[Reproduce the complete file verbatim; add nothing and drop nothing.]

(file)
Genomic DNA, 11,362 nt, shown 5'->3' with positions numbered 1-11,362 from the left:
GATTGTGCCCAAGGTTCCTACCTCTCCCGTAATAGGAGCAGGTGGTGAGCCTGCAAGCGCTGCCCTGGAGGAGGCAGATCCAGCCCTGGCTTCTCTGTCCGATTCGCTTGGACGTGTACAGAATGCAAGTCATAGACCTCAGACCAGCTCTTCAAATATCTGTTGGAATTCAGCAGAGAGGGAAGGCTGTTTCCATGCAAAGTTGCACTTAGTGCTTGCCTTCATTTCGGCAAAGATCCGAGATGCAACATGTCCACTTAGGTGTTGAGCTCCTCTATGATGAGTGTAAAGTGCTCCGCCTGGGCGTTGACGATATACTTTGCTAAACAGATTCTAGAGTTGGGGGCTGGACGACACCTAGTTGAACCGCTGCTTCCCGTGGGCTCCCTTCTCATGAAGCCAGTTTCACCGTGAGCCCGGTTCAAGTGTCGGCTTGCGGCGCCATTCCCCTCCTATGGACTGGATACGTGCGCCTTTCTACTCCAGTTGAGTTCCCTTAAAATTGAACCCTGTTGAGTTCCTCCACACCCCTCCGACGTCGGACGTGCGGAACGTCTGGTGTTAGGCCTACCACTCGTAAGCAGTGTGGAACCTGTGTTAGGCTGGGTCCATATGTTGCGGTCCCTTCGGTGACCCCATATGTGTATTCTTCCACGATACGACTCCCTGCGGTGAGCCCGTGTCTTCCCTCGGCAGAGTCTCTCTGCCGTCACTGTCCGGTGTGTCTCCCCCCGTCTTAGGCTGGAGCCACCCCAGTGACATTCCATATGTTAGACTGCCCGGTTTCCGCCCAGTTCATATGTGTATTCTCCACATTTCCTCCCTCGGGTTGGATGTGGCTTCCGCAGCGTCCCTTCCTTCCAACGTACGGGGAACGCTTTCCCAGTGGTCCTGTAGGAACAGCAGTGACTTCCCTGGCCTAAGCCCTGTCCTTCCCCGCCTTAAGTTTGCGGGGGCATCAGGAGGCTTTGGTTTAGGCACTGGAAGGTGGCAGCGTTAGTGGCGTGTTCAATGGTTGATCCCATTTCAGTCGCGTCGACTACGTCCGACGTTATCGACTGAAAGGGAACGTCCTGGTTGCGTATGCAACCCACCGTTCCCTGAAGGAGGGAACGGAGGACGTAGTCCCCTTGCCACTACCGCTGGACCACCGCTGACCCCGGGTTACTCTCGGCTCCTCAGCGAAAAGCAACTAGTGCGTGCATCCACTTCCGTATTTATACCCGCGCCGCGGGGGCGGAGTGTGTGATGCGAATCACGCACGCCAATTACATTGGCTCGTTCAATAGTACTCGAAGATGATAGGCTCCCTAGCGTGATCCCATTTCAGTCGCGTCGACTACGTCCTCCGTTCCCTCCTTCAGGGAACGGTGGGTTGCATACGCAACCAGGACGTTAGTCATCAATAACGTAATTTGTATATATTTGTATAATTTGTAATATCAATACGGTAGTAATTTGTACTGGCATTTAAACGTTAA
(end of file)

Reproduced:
Genomic DNA, 11,362 nt, shown 5'->3' with positions numbered 1-11,362 from the left:
GATTGTGCCCAAGGTTCCTACCTCTCCCGTAATAGGAGCAGGTGGTGAGCCTGCAAGCGCTGCCCTGGAGGAGGCAGATCCAGCCCTGGCTTCTCTGTCCGATTCGCTTGGACGTGTACAGAATGCAAGTCATAGACCTCAGACCAGCTCTTCAAATATCTGTTGGAATTCAGCAGAGAGGGAAGGCTGTTTCCATGCAAAGTTGCACTTAGTGCTTGCCTTCATTTCGGCAAAGATCCGAGATGCAACATGTCCACTTAGGTGTTGAGCTCCTCTATGATGAGTGTAAAGTGCTCCGCCTGGGCGTTGACGATATACTTTGCTAAACAGATTCTAGAGTTGGGGGCTGGACGACACCTAGTTGAACCGCTGCTTCCCGTGGGCTCCCTTCTCATGAAGCCAGTTTCACCGTGAGCCCGGTTCAAGTGTCGGCTTGCGGCGCCATTCCCCTCCTATGGACTGGATACGTGCGCCTTTCTACTCCAGTTGAGTTCCCTTAAAATTGAACCCTGTTGAGTTCCTCCACACCCCTCCGACGTCGGACGTGCGGAACGTCTGGTGTTAGGCCTACCACTCGTAAGCAGTGTGGAACCTGTGTTAGGCTGGGTCCATATGTTGCGGTCCCTTCGGTGACCCCATATGTGTATTCTTCCACGATACGACTCCCTGCGGTGAGCCCGTGTCTTCCCTCGGCAGAGTCTCTCTGCCGTCACTGTCCGGTGTGTCTCCCCCCGTCTTAGGCTGGAGCCACCCCAGTGACATTCCATATGTTAGACTGCCCGGTTTCCGCCCAGTTCATATGTGTATTCTCCACATTTCCTCCCTCGGGTTGGATGTGGCTTCCGCAGCGTCCCTTCCTTCCAACGTACGGGGAACGCTTTCCCAGTGGTCCTGTAGGAACAGCAGTGACTTCCCTGGCCTAAGCCCTGTCCTTCCCCGCCTTAAGTTTGCGGGGGCATCAGGAGGCTTTGGTTTAGGCACTGGAAGGTGGCAGCGTTAGTGGCGTGTTCAATGGTTGATCCCATTTCAGTCGCGTCGACTACGTCCGACGTTATCGACTGAAAGGGAACGTCCTGGTTGCGTATGCAACCCACCGTTCCCTGAAGGAGGGAACGGAGGACGTAGTCCCCTTGCCACTACCGCTGGACCACCGCTGACCCCGGGTTACTCTCGGCTCCTCAGCGAAAAGCAACTAGTGCGTGCATCCACTTCCGTATTTATACCCGCGCCGCGGGGGCGGAGTGTGTGATGCGAATCACGCACGCCAATTACATTGGCTCGTTCAATAGTACTCGAAGATGATAGGCTCCCTAGCGTGATCCCATTTCAGTCGCGTCGACTACGTCCTCCGTTCCCTCCTTCAGGGAACGGTGGGTTGCATACGCAACCAGGACGTTAGTCATCAATAACGTAATTTGTATATATTTGTATAATTTGTAATATCAATACGGTAGTAATTTGTACTGGCATTTAAACGTTAA